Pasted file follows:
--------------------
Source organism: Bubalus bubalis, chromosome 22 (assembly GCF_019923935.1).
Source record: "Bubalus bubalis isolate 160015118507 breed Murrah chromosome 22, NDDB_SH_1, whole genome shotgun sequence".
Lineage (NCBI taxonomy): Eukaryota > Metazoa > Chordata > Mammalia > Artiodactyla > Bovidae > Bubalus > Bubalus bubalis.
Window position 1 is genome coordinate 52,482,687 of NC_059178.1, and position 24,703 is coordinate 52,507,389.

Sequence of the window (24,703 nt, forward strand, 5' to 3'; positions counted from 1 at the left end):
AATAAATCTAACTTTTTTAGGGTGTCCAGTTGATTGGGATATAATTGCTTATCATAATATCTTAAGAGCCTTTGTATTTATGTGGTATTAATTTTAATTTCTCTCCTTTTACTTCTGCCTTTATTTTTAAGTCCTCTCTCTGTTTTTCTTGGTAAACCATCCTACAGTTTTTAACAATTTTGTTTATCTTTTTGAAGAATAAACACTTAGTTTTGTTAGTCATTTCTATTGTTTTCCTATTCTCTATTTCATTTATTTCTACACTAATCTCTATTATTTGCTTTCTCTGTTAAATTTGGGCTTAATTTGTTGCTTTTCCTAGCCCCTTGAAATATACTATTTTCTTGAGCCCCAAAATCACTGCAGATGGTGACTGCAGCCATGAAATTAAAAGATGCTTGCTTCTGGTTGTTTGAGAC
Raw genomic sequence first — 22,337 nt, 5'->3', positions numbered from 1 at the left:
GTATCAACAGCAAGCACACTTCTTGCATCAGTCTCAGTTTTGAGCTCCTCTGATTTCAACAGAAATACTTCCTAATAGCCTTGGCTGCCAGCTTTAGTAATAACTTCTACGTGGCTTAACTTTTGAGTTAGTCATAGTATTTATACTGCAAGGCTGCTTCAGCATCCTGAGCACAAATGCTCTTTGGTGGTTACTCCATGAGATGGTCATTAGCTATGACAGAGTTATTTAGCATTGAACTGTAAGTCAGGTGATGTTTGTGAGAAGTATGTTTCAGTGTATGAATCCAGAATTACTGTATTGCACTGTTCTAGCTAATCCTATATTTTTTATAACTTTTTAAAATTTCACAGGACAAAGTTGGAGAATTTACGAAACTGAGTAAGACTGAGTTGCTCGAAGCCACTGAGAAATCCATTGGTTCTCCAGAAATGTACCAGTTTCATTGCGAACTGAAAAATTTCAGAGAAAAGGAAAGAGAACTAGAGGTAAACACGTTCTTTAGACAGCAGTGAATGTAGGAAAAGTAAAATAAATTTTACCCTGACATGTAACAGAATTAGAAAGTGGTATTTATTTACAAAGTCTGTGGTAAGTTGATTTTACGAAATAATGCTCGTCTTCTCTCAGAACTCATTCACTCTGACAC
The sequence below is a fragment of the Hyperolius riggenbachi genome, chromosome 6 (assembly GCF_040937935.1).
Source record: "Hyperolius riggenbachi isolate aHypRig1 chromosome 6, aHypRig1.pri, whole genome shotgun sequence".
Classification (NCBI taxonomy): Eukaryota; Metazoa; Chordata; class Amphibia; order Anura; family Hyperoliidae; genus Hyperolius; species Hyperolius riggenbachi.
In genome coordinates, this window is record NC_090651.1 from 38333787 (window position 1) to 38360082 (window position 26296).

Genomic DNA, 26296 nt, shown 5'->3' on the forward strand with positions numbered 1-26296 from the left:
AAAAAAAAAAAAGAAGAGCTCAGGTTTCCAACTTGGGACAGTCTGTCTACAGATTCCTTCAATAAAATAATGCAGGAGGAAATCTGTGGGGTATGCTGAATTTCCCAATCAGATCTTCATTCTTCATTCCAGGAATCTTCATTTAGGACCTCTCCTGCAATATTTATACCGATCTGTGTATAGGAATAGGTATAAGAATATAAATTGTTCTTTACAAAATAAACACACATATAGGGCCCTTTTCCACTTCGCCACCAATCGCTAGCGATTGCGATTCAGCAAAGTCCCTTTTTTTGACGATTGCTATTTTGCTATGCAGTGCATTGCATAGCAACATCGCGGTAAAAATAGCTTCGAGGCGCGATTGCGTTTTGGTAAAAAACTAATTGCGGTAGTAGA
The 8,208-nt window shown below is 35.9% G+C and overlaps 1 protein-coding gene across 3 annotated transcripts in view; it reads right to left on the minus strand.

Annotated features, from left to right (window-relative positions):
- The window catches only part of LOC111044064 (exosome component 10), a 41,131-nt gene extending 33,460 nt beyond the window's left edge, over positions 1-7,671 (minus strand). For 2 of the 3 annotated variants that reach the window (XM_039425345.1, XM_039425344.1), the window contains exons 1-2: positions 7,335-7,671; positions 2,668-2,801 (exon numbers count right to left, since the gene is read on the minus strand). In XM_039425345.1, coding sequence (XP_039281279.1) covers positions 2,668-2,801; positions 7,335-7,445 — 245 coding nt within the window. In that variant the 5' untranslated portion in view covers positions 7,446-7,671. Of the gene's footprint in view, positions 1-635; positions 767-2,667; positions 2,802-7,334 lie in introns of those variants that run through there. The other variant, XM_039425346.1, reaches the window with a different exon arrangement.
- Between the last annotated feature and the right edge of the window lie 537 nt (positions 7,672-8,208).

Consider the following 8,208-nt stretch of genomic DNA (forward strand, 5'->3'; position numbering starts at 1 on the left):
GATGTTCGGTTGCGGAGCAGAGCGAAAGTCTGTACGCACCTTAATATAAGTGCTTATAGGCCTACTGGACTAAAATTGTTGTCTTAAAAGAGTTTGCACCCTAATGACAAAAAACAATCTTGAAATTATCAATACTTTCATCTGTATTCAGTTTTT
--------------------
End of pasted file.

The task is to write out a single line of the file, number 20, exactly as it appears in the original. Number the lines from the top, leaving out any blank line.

GATGTTCGGTTGCGGAGCAGAGCGAAAGTCTGTACGCACCTTAATATAAGTGCTTATAGGCCTACTGGACTAAAATTGTTGTCTTAAAAGAGTTTGCACCCTAATGACAAAAAACAATCTTGAAATTATCAATACTTTCATCTGTATTCAGTTTTT